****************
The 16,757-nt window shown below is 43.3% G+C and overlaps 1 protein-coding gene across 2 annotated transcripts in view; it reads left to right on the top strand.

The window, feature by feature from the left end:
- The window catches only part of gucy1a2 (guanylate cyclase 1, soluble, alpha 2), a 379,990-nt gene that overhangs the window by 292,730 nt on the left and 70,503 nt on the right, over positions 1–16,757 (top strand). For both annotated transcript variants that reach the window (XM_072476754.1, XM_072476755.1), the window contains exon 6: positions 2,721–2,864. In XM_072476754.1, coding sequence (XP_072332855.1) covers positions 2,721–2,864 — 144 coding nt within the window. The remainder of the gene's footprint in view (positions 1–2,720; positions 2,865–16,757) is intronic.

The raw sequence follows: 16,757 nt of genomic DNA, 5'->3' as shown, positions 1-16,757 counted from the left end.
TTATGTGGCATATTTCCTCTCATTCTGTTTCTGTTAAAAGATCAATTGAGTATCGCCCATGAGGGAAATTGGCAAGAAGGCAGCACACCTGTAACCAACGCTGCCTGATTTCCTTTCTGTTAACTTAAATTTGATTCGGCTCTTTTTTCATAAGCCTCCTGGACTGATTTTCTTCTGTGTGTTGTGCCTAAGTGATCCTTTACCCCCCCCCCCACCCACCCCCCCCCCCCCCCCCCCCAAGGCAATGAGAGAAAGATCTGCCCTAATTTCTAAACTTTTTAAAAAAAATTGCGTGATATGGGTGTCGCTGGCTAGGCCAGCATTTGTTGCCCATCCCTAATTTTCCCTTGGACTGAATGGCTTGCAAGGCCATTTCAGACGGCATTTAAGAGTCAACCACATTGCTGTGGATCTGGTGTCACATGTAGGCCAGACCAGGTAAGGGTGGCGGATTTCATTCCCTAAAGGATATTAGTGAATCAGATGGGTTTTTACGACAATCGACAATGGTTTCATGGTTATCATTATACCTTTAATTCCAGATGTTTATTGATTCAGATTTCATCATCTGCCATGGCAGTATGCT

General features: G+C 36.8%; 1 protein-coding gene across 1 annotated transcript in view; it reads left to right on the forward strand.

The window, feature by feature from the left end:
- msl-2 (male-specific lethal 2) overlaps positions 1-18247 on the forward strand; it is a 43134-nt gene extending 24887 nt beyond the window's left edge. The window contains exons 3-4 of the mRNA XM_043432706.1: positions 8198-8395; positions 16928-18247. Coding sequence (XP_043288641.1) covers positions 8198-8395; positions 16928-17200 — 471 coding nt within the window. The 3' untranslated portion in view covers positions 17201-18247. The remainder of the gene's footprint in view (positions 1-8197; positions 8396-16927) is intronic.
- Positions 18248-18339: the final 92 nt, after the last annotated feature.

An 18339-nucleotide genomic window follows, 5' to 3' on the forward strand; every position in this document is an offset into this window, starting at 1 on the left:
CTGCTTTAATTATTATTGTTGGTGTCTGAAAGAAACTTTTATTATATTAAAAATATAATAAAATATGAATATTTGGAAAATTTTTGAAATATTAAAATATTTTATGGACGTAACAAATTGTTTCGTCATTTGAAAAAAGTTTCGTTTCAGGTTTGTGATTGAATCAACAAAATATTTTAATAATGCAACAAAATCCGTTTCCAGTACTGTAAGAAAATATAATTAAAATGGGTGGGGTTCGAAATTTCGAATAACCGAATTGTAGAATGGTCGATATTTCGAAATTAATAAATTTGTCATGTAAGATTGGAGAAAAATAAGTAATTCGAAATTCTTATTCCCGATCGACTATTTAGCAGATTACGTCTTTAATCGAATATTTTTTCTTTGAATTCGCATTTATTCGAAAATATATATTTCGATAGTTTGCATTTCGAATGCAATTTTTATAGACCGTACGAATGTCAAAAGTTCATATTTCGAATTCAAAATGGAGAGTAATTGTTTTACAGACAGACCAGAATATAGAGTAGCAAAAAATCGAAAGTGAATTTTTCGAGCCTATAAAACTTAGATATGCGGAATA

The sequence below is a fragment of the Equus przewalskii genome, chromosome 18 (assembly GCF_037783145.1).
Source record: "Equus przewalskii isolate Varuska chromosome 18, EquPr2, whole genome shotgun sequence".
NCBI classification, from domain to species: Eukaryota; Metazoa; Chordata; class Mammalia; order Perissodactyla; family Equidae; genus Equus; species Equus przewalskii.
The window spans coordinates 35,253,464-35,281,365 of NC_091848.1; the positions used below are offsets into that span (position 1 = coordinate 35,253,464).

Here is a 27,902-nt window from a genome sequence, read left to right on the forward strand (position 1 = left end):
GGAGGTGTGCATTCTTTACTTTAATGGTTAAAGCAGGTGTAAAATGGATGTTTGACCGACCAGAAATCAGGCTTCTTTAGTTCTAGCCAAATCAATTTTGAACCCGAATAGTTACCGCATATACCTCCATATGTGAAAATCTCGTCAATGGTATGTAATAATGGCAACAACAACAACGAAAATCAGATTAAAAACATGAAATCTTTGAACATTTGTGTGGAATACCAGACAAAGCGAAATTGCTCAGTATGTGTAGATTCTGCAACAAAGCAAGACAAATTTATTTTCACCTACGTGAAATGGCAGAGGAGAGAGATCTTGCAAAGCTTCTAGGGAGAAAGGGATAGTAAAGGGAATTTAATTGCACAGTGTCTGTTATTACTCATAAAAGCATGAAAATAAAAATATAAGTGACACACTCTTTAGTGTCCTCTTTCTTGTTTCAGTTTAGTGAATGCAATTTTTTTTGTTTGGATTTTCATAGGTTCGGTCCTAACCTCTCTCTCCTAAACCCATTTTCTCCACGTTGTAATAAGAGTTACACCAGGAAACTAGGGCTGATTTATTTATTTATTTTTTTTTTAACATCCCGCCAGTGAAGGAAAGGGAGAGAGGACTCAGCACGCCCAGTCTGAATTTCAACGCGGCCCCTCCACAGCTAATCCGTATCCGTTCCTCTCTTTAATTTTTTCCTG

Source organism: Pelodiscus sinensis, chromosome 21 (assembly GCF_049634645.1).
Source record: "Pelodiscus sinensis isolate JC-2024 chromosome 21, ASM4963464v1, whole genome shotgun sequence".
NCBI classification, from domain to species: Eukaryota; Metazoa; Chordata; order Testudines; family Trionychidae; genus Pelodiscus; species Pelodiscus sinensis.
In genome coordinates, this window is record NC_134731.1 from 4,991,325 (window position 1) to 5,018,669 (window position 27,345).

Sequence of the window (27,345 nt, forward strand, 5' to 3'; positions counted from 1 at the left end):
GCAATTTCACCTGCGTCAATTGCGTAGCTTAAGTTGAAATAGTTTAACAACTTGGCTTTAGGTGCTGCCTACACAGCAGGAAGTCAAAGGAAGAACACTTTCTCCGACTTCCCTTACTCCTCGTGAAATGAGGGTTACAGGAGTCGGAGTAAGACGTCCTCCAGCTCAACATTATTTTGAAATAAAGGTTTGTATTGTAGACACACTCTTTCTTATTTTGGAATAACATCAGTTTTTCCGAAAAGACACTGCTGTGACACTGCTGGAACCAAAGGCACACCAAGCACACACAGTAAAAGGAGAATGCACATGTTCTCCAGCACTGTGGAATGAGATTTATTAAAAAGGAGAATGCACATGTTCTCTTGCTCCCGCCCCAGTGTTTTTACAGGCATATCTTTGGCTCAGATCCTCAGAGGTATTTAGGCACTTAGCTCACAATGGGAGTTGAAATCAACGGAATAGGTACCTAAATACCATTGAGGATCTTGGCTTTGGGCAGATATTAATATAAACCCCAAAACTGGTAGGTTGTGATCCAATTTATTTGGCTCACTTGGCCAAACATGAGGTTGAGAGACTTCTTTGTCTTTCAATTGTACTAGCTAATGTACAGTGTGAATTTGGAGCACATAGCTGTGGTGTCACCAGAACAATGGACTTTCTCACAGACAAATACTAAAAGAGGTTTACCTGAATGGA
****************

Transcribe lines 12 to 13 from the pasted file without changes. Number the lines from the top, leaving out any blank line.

The sequence below is a fragment of the Equus przewalskii genome, chromosome 18 (assembly GCF_037783145.1).
Source record: "Equus przewalskii isolate Varuska chromosome 18, EquPr2, whole genome shotgun sequence".